Atomic Physics Seminar: Lothar Maisenbacher, Max Planck Institute for Quantum Optics, “Precision spectroscopy of the 2S-6P transition in atomic hydrogen”

Event time: 
Tuesday, June 18, 2019 - 11:00am to 12:00pm
Sloane Physics Laboratory (SPL), Room 52 See map
217 Prospect Street
New Haven, CT 06511
Event description: 

Precision measurements of atomic hydrogen (H) have long been successfully used to extract fundamental constants and to test bound-state quantum electrodynamics. Both the Rydberg constant R∞ and the proton root mean square charge radius rp are determined to a large degree by H spectroscopy, requiring the measurement of at least two transition frequencies. With the very precisely measured 1S-2S transition frequency [1] serving as a corner stone, the current limitation of this extraction is the measurement precision of other H transition frequencies. We have recently measured the 2S-4P transition in H with a relative uncertainty of 4 parts in 1012 [2], allowing the most accurate determination of R∞ and rp from atomic hydrogen. Moreover, we find good agreement of rp with the much more precise value extracted from spectroscopy of muonic hydrogen [3].

We are working on a conceptually similar measurement of the 2S-6P transition in H, which has a three times lower line width of 3.9 MHz compared to the 2S- 4P transition. A cryogenic beam of H atoms is optically excited to the initial 2S state and then interacts with a standing wave at 410 nm, driving the one-photon 2S-6P transition. Custom-designed optics are used to avoid any residual running component of this light field, which would otherwise lead to a first-order Doppler shift. As the 6P state has a high sensitivity to stray electric fields, special care was taken to suppress these fields to a sufficiently low level. Furthermore, we have greatly improved the quantum efficiency of our fluorescence detection. We are currently investigating a potential frequency shift caused by the light force acting on the atoms in the standing light wave. Here, I will discuss preliminary results and implications on the determination of the proton radius.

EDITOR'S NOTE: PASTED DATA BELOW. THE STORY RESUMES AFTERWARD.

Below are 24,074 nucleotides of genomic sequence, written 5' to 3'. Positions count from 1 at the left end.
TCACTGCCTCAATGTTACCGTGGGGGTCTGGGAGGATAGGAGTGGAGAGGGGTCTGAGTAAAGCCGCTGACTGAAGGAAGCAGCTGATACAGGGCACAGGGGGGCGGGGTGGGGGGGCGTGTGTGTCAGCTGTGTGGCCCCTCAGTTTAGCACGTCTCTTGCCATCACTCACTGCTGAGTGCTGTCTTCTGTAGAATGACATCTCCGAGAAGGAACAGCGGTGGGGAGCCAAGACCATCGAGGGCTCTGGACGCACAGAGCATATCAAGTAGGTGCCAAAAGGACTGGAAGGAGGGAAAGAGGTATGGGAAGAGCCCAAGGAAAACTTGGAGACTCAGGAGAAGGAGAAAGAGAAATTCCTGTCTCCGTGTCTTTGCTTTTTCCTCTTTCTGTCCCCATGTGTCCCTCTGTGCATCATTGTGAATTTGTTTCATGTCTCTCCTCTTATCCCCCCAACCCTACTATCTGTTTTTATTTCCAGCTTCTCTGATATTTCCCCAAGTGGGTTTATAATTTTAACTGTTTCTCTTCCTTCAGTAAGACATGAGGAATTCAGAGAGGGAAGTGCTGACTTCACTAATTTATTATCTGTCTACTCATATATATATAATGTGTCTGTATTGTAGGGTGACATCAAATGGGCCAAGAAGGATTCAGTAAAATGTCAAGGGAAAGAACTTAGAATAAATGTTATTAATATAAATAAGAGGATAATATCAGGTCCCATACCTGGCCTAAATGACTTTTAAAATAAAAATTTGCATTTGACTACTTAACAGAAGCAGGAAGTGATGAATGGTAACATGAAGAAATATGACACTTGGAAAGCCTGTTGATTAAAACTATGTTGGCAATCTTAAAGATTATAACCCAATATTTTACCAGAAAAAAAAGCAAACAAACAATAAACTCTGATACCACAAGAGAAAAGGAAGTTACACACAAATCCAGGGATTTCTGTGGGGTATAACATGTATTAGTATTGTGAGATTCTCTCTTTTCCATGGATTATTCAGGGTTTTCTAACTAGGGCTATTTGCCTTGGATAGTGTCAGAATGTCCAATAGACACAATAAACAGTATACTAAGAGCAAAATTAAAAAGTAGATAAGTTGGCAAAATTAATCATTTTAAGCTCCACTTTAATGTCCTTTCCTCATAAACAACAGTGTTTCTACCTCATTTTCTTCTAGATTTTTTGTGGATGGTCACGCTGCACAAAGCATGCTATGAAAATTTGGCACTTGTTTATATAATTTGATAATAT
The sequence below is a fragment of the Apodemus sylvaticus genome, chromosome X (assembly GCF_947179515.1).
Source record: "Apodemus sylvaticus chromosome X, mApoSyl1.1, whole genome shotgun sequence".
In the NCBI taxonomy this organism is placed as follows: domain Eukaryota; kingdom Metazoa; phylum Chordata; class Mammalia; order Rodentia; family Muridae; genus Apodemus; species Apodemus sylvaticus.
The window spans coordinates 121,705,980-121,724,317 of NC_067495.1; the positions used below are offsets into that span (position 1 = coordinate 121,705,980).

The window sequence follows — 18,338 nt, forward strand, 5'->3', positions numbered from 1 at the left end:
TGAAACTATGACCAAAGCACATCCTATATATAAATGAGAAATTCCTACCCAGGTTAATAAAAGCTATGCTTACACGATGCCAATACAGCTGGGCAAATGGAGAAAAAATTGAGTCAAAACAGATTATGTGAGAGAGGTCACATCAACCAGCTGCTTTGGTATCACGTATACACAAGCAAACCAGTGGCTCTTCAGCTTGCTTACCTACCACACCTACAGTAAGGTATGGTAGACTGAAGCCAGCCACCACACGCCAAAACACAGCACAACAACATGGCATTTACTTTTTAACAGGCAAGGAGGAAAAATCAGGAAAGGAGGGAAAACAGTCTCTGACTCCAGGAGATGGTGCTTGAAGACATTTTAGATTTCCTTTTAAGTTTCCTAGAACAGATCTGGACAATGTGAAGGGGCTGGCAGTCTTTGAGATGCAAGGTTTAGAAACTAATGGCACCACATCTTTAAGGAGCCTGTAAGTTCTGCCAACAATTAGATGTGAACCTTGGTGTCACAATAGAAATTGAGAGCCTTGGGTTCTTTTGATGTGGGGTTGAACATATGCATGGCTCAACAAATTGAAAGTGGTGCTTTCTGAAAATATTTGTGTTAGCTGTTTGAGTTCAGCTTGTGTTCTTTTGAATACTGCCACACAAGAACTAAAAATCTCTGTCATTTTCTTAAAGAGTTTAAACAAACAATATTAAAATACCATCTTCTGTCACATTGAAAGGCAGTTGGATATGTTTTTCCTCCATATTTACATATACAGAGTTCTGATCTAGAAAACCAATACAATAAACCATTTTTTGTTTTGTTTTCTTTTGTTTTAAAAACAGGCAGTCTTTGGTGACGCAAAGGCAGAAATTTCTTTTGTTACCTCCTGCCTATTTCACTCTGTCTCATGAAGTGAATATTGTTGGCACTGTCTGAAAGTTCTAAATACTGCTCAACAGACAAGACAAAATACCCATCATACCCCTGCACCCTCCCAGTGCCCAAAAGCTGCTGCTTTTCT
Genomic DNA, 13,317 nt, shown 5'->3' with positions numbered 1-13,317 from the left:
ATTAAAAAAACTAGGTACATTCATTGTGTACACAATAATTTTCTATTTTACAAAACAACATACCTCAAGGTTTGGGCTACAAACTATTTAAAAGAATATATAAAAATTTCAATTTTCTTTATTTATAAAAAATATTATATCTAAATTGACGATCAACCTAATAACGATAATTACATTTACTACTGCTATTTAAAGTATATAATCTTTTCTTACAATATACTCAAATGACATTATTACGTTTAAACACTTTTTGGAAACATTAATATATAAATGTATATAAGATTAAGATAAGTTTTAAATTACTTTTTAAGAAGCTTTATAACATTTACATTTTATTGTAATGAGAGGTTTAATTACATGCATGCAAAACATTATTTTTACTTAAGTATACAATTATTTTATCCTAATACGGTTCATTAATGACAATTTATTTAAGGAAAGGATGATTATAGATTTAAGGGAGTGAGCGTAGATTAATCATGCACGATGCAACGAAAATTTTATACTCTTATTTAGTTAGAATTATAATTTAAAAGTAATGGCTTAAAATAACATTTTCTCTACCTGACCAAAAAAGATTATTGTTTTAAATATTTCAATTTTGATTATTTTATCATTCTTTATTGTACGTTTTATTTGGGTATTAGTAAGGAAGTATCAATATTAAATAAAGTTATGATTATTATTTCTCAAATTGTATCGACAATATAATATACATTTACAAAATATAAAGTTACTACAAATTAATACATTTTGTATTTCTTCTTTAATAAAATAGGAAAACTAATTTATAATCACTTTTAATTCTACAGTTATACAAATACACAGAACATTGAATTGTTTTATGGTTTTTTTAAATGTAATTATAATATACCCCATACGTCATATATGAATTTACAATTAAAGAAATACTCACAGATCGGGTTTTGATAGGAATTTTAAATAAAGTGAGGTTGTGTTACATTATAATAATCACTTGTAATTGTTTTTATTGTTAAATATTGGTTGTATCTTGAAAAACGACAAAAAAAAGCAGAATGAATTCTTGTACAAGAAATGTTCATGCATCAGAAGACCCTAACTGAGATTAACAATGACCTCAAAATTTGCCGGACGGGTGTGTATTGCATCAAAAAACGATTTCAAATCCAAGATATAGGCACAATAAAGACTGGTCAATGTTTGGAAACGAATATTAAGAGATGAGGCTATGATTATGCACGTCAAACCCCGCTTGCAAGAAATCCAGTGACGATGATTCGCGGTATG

[1] C. G. Parthey et al., Physical Review Letters 107, 203001 (2011).
[2] A. Beyer, L. Maisenbacher, A. Matveev et al., Science 358, 79 (2017).
[3] A. Antognini et al., Science 339, 417 (2013).

Host: David DeMille (